If you have arrived at this page, you may be trying to understand more about what R value is, or maybe you want to know about the R value of cellulose vs fiberglass, or maybe you just want to have a more energy efficient home.
The big misconception is that people generally feel that if two insulation products have the same R value, then they must be the same, but they are not.
For example, during sub-zero temperatures, fiberglass insulation loses up to 50% of its R-value, where cellulose insulation gains a little when the temperature drops below zero.
R value is determined by tests done in a lab under a controlled environment.
It measures the conduction, the thermal resistance of heat as it transfers through the insulation product.
This does not include the insulation’s ability to resist air from passing through it.
The intention of the insulation is to stop the transfer of heat.
Only one of those factors is considered for the purpose of R-value.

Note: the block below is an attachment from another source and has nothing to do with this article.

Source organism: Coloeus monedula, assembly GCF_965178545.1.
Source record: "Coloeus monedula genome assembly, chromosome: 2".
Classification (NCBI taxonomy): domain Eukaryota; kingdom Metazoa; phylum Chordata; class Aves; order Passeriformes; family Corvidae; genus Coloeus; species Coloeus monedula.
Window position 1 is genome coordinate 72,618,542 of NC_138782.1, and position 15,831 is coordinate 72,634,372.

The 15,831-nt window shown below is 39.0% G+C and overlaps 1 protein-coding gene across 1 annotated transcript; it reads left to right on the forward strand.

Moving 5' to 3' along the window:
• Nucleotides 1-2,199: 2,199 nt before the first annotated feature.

That being said, all insulations are not the same.
Make sure that you find out how many air changes per hour your home will have.
To reduce air infiltration, a spray application is the best method because it gets behind outlets and receptacles.
It seals around wires, plumbing, and heat runs. It even sprays behind wall partitions. This creates a seal inside all of the cavities.
To reduce the amount of air changes per hour, the entire envelope of the building needs to be sprayed from the framing above grade all the way to the ceiling.
Another very important step in sealing the walls is to caulk and or foam the cracks between the framing.
May times you will even see day light through those cracks, but even the ones you can’t see through add up to a great amount.
How much? How about leaving a window partially open in your home on a cold windy day. That is the equivalent. So, by caulking these gaps, that greatly helps reduce the transfer of heat through the wall, not just through the product.